Trail of Tears
Reasons[change | change source]
In 1829 gold was found near Dahlonega in Georgia. This resulted in a gold rush. But at that time, a Native American nation called Cherokees lived in Georgia. It was a civilized nation. Many Cherokee children went to American schools; the Cherokees had their own newspaper, built three-story houses, and even some owned slaves. Even so, Andrew Jackson wanted this land to belong to the United States. Therefore, he signed a law that forced the Cherokee nation to move. This was called the Indian Removal Act. At that time, the Cherokee nation had its own government. This means that laws made by the USA could not affect them. Therefore, Jackson signed laws that let him take nearly all the Cherokees' rights. The Cherokee nation did not want to accept those laws or the Indian Removal Act, so the Cherokees' Chief John Ross decided to try to defend the Cherokee rights through U.S. courts.
In 1832, the Supreme Court said that the Indian Removal Act was illegal. The judges said "the Cherokee nation does not belong to the USA. They are living in their own country with their own government 'in which the laws of Georgia can have no force' ". So the U.S. government had no right to take the land.
Nevertheless the U.S. government used a treaty, called Treaty of New Echota, to remove the Cherokee nation by force. The treaty was not signed by an Official Cherokee leader, so it was not legal. A petition signed by 15,000 Cherokees was ignored by the government and the Supreme Court.
Forced removal[change | change source]
The deadline for Cherokees to leave their land voluntarily was on May 23, 1838. President Andrew Jackson sent General Winfield Scott to lead the forcible removal. On May 26th the operation began. 7,000 soldiers forced Cherokees to leave their land. All Cherokees, who lived until this moment in their land, had to leave now. They went to the new territory. This was what now is Oklahoma and Arkansas.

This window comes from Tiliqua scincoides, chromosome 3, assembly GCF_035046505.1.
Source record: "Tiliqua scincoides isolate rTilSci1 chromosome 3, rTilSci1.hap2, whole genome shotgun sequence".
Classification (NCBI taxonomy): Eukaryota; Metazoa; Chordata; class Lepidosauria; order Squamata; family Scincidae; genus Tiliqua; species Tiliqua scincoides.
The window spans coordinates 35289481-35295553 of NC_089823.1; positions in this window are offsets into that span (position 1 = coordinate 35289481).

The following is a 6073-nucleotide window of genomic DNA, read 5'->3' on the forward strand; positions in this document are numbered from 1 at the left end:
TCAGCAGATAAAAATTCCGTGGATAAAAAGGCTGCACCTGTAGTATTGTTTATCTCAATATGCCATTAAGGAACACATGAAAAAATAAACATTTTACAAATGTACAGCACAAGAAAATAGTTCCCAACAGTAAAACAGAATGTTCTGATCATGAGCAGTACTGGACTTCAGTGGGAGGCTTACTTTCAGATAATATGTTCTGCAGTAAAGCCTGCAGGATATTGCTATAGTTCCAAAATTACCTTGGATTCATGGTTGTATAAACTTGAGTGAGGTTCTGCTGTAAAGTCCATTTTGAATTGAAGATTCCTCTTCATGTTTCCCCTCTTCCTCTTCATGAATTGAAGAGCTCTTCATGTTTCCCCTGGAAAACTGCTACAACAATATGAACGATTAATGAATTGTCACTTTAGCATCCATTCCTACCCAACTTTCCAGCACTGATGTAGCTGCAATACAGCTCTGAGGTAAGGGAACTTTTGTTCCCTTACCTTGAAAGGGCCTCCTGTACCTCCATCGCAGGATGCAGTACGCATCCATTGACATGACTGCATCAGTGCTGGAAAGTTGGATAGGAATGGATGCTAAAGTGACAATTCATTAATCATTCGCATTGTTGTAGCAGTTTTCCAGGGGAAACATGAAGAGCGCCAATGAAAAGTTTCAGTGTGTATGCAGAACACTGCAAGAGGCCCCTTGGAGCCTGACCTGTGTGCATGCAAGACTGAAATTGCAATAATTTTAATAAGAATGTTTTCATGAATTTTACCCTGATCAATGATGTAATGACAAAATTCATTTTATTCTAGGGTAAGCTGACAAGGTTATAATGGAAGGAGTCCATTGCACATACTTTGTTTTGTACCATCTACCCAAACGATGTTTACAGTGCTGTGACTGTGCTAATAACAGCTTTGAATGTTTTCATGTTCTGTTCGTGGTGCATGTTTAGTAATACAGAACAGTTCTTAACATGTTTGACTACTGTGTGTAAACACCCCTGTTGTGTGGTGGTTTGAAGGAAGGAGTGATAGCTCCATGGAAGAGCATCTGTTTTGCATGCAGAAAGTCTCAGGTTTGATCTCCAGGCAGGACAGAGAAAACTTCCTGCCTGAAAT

About 15,000 Cherokees and 2,000 of their slaves had to move to their new land. Within three weeks, they were all forced into camps. They travelled in groups of 1000 to 3000 people on three main routes: they started in Chattanooga, Tennessee; Guntersville, Alabama; and Charleston, Tennessee. From there they started their trip to a new territory. Most Cherokees had to walk by foot; others, wealthy men, could use wagons. There were also about 660 wagons provided by the Federal government. The trip was about 1,200 miles long. During the trip, many had problems with diseases and the winter weather. There are different numbers of how many died. Some say 2,000 and others say 6,000, but most say 4,000 people died. About half of them died in camps, and the other half during the trip. It is said that many Cherokees sang a Cherokee version of the song Amazing Grace, which became a kind of anthem for the Cherokee nation.
Routes[change | change source]
There were different routes the Cherokees took. Some were by land and others by water. Some boats were destroyed, which was a danger on water routes. On the ground, people had to walk through mud and cold weather and it was harder walking on land.
Water route[change | change source]
This route was taken by three groups, in total 2,800 Cherokees. The first group left on June 6 and reached the territory after 13 days. All groups started at Ross's Landing at the Tennessee River. They used boats to travel to the Ohio River. They then took this river southward, which took them to the Mississippi River. From there they moved through the Arkansas River westwards. They arrived near Fort Coffee. The second and third group had a lot of problems with diseases, so their trip took longer.
Land routes[change | change source]
All others took land routes. They traveled in groups with a size of 700-1,600 people, all led by conductors chosen by John Ross, except for those, who signed the Treaty of New Enchota. They were led by United States soldiers. They usually took the southern route, and John Ross' groups the northern route. Both sides used already existing "roads". Most Cherokees took the northern route. The route lead through central Tennessee, southwestern Kentucky, and southern Illinois. The groups crossed the Mississippi north of Cape Girardeau, Missouri, then traveled through southern Missouri and west of Arkansas. Many died because of diseases, lack of water and bad road conditions. All land routes usually ended near Westville, Oklahoma. There were many more different land routes only taken by few people. These routes cover more than 2,200 miles in 9 states.
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